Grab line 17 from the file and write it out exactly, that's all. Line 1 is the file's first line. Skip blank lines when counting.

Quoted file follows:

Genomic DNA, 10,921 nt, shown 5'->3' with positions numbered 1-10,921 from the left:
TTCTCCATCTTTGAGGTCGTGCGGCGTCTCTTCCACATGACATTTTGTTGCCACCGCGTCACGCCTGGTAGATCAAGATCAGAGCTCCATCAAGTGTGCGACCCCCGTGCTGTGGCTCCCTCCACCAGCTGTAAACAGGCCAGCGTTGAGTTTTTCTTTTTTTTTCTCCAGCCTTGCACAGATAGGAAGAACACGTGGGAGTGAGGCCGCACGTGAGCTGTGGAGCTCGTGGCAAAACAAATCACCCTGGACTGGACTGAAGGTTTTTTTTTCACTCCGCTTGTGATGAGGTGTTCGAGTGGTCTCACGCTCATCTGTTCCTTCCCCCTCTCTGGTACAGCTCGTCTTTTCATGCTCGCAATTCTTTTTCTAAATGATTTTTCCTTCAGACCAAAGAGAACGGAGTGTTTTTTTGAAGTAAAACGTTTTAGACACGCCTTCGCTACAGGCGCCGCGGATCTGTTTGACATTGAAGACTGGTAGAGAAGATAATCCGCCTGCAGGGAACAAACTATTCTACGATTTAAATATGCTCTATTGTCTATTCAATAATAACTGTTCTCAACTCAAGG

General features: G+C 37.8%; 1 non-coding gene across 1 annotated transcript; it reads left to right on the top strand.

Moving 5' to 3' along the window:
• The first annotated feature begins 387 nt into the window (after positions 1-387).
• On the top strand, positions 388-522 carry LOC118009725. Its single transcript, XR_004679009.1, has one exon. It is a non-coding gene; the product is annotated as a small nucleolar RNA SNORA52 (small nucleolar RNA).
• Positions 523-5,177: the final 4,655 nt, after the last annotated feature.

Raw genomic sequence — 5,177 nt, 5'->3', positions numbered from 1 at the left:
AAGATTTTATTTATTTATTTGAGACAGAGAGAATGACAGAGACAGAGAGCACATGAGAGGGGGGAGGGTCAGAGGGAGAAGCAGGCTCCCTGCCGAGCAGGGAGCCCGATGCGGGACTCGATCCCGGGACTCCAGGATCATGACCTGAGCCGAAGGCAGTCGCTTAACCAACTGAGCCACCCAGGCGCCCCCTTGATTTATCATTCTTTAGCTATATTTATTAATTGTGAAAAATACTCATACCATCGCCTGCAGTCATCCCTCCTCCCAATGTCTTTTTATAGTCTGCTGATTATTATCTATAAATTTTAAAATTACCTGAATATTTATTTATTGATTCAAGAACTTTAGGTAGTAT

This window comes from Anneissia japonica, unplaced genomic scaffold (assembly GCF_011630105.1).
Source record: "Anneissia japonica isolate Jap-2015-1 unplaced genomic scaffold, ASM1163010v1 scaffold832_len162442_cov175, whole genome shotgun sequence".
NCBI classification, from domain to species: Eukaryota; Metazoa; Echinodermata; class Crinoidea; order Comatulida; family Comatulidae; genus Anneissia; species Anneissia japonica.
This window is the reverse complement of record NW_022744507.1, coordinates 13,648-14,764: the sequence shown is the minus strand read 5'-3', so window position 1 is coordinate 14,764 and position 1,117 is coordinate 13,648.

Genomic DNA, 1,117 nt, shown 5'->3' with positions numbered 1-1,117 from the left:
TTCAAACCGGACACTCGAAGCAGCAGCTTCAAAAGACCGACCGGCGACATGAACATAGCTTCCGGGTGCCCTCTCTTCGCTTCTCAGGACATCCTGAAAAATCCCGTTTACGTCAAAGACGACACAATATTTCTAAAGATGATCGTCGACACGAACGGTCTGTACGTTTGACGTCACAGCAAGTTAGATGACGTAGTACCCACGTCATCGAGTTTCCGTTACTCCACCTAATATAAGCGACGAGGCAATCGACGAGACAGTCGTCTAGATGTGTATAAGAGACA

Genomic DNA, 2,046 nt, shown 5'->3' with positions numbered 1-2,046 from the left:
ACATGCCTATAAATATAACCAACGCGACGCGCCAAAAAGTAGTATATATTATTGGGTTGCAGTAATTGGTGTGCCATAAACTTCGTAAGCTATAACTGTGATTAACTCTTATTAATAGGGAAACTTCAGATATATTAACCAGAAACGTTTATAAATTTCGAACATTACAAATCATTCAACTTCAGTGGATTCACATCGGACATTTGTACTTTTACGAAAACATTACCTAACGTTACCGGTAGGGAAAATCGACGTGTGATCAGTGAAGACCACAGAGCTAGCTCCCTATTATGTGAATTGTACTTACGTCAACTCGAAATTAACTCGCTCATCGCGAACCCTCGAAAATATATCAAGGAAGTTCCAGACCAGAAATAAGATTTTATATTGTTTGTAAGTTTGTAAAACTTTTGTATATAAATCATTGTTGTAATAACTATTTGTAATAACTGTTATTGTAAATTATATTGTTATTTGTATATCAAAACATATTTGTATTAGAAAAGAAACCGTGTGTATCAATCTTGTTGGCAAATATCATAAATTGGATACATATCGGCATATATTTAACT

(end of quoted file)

ACATGCCTATAAATATAACCAACGCGACGCGCCAAAAAGTAGTATATATTATTGGGTTGCAGTAATTGGTGTGCCATAAACTTCGTAAGCTATAACTGTGATTAACTCTTATTAATAGGGAAACTTCAGATATATTAACCAGAAACGTTTATAAATTTCGAACATTACAAATCATTCAACTTCAGTGGATTCACATCGGACATTTGTACTTTTACGAAAACATTACCTAACGTTACCGGTAGGGAAAATCGACGTGTGATCAGTGAAGACCACAGAGCTAGCTCCCTATTATGTGAATTGTACTTACGTCAACTCGAAATTAACTCGCTCATCGCGAACCCTCGAAAATATATCAAGGAAGTTCCAGACCAGAAATAAGATTTTATATTGTTTGTAAGTTTGTAAAACTTTTGTATATAAATCATTGTTGTAATAACTATTTGTAATAACTGTTATTGTAAATTATATTGTTATTTGTATATCAAAACATATTTGTATTAGAAAAGAAACCGTGTGTATCAATCTTGTTGGCAAATATCATAAATTGGATACATATCGGCATATATTTAACT